Did Your Livestock Suffer From Adulterated Feed?
Farm animals have special dietary requirements. This is especially true of dairy cows and hogs. Modern farmers often hire nutritional professionals to help them determine rations for feeding. Problems with feed most often come in one of the four areas:
- The ration on paper (that is, the recipe selected by the nutritionist) is wrong for the animals
- The ingredients in the ration are defective (spoiled, moldy or lacking nutrients)
- The ration as mixed isn’t the same as the paper ration
- Palatability – that is, the animals won’t eat the feed
Another concern is that animals, particularly beef and dairy cows, can “sort” through the feed – that is, select certain parts of the mixed ration and leave the rest in the bunk.
Bird, Stevens & Borgen, P.C., has tried to verdict and settled many cases involving feed-related issues. Our experienced agricultural claim attorneys and staff are capable of handling all of the issues and the document management necessary for obtaining a successful result in this type of commercial and economic loss claim.
Feed Concerns Affect Production And Reproduction
Feed concerns on farms can result in a variety of problems for the farmer, all of which can affect production and reproduction.
- High-energy feeds can sometimes result in a condition known as “acidosis,” in which the acid concentration in the stomach exceeds optimum levels. Ruminant animals (cattle and sheep) are most often affected by this condition. This shows up usually in the feet and legs first with abscesses and sores, and can result in death when the animals are unable to stand.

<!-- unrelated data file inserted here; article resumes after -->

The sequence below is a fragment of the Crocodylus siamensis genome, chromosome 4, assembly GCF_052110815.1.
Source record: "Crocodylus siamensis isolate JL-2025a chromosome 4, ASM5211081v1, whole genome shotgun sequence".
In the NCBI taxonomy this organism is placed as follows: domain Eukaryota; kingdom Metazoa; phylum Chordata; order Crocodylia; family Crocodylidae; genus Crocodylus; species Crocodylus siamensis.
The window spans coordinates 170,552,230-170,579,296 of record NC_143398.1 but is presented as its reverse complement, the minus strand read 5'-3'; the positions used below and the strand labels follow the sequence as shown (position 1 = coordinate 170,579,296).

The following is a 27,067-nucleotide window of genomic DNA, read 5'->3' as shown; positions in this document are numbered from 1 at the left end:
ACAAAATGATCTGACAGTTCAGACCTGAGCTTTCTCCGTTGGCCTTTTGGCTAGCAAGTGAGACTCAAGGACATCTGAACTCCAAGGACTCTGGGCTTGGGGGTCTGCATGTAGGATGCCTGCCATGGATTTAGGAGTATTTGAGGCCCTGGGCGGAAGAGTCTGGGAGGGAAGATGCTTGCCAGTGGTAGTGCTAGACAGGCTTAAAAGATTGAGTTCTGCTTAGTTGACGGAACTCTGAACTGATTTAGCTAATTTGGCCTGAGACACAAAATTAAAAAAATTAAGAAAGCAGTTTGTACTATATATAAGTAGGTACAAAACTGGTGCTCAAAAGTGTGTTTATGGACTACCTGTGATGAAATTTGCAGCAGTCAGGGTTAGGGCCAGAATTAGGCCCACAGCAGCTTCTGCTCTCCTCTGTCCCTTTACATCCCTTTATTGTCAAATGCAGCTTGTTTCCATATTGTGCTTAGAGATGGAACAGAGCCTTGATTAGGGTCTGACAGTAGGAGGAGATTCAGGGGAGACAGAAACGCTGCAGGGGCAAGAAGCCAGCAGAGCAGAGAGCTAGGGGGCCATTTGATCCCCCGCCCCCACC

- Lack of certain essential vitamins and minerals can also affect production and increase the incidence of reproductive problems.
- Moldy and spoiled feed is a major concern. Mold cannot always be seen on visual inspection, so the nutritionist should test feed if mold is suspected. Mold itself may not harm the animal but can adversely affect palatability and thus lower feed intake and cause “off-feed” conditions. Mold is the substrate for toxins in feed, including aflatoxin, zearalanone, vomitoxin, T-2 toxin, trichothecene and ochratoxin.
It is important to decrease the incidence of rapid changes in the ration to give the animals the ability to effectively transition from one diet to another. Testing feed for nutrient content is especially important, and most nutrition professionals do such testing as a matter of course.
Schedule A Free Consultation With Bird, Stevens & Borgen, P.C.
Our team has more than 30 years of litigation experience and has recovered millions of dollars for our past clients. We understand the science, economics and law behind modern farming. Let our team help you recover the compensation you need and deserve.
To arrange a free consultation, send us a message online. You may also call us directly. To reach us in Rochester, Minnesota, call 507-218-2392. To reach our Bloomington, Minnesota, office, call 952-209-9978.